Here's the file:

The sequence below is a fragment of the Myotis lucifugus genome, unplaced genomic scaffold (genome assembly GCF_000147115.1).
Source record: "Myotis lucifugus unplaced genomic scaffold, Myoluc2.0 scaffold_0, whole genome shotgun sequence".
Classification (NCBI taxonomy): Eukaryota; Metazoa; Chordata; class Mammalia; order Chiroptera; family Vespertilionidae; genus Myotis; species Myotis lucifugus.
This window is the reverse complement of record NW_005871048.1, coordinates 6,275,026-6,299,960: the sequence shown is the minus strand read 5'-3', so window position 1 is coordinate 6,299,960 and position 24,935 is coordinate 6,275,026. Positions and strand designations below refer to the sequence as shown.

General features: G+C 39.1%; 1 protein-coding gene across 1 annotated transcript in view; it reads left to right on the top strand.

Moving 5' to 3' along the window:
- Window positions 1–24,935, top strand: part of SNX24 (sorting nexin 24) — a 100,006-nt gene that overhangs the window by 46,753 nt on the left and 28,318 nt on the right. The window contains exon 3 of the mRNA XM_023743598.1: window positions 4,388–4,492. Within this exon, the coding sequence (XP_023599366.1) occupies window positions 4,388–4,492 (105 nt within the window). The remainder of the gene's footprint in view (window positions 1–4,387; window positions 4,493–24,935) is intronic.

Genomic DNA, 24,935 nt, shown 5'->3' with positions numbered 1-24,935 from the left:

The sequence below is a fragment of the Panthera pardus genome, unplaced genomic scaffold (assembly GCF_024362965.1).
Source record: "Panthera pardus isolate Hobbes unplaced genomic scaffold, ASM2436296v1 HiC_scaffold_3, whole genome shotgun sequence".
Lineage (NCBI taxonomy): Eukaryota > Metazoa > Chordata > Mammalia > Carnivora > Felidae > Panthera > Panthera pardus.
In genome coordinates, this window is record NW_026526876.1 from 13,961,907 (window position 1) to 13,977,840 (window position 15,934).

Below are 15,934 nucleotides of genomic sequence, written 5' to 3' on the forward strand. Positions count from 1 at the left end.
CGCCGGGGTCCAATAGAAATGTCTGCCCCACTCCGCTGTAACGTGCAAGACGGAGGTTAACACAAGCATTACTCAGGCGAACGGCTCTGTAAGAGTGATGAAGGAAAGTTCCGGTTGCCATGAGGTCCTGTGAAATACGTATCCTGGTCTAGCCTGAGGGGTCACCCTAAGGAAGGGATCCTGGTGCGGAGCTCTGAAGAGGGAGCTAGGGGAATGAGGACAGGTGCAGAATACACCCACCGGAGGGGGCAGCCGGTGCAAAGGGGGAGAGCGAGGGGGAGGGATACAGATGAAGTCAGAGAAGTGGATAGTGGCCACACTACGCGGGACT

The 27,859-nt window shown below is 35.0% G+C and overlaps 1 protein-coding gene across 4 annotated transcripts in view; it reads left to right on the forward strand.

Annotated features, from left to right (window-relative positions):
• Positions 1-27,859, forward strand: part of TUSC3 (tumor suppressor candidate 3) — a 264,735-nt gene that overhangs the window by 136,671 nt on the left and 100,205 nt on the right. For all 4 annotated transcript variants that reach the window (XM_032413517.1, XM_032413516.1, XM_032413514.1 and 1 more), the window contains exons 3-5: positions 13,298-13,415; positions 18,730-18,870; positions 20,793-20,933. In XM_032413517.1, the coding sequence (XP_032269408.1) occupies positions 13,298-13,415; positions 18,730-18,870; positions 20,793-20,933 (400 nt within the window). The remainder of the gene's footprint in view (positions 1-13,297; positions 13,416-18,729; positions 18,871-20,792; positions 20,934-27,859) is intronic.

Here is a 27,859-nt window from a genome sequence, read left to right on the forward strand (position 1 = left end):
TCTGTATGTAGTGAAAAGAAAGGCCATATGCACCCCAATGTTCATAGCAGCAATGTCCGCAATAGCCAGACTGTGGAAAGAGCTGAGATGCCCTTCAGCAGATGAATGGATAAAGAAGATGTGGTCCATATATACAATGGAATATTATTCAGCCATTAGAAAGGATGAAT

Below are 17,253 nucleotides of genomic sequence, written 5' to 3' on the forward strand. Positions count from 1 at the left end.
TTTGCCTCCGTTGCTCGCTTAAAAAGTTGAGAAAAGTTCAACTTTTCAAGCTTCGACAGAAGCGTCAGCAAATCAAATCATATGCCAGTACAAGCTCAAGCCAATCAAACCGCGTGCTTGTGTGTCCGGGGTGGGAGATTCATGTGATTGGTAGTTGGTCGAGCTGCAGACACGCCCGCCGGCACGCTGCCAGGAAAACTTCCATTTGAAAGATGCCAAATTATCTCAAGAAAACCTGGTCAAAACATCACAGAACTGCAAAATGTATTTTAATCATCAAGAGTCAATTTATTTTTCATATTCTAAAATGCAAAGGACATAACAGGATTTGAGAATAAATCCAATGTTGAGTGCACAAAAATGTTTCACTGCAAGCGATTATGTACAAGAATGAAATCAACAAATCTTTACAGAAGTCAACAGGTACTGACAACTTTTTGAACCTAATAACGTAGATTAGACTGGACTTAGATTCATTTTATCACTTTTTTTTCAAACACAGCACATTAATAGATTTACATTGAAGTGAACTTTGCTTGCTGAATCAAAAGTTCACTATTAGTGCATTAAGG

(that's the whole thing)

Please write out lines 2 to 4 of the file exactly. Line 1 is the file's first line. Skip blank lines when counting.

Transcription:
Source record: "Myotis lucifugus unplaced genomic scaffold, Myoluc2.0 scaffold_0, whole genome shotgun sequence".
Classification (NCBI taxonomy): Eukaryota; Metazoa; Chordata; class Mammalia; order Chiroptera; family Vespertilionidae; genus Myotis; species Myotis lucifugus.
This window is the reverse complement of record NW_005871048.1, coordinates 6,275,026-6,299,960: the sequence shown is the minus strand read 5'-3', so window position 1 is coordinate 6,299,960 and position 24,935 is coordinate 6,275,026. Positions and strand designations below refer to the sequence as shown.